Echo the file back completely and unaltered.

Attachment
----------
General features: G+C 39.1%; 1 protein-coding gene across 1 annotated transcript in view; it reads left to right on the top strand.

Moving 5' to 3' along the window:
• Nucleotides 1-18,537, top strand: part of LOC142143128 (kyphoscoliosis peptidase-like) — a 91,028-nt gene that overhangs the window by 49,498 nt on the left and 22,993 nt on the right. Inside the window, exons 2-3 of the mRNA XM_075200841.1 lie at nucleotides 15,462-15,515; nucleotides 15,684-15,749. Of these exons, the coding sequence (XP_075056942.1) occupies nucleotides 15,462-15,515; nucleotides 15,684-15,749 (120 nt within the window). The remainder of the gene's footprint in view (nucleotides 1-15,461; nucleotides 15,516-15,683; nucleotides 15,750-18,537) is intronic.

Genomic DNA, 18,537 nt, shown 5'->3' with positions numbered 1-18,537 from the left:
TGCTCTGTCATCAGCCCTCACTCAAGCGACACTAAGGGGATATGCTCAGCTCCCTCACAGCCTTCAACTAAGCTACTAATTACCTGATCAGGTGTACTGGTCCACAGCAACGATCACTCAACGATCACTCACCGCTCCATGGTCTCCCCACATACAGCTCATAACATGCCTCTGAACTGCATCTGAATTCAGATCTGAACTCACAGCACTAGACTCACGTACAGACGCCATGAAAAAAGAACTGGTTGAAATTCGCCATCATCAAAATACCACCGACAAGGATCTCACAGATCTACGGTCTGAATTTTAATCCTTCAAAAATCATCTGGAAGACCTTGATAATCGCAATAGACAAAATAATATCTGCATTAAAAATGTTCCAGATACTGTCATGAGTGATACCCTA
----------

General features: G+C 39.1%; 1 protein-coding gene across 1 annotated transcript in view; it reads left to right on the top strand.

Moving 5' to 3' along the window:
• Nucleotides 1-18,537, top strand: part of LOC142143128 (kyphoscoliosis peptidase-like) — a 91,028-nt gene that overhangs the window by 49,498 nt on the left and 22,993 nt on the right. Inside the window, exons 2-3 of the mRNA XM_075200841.1 lie at nucleotides 15,462-15,515; nucleotides 15,684-15,749. Of these exons, the coding sequence (XP_075056942.1) occupies nucleotides 15,462-15,515; nucleotides 15,684-15,749 (120 nt within the window). The remainder of the gene's footprint in view (nucleotides 1-15,461; nucleotides 15,516-15,683; nucleotides 15,750-18,537) is intronic.

Genomic DNA, 18,537 nt, shown 5'->3' with positions numbered 1-18,537 from the left:
TGCTCTGTCATCAGCCCTCACTCAAGCGACACTAAGGGGATATGCTCAGCTCCCTCACAGCCTTCAACTAAGCTACTAATTACCTGATCAGGTGTACTGGTCCACAGCAACGATCACTCAACGATCACTCACCGCTCCATGGTCTCCCCACATACAGCTCATAACATGCCTCTGAACTGCATCTGAATTCAGATCTGAACTCACAGCACTAGACTCACGTACAGACGCCATGAAAAAAGAACTGGTTGAAATTCGCCATCATCAAAATACCACCGACAAGGATCTCACAGATCTACGGTCTGAATTTTAATCCTTCAAAAATCATCTGGAAGACCTTGATAATCGCAATAGACAAAATAATATCTGCATTAAAAATGTTCCAGATACTGTCATGAGTGATACCCTA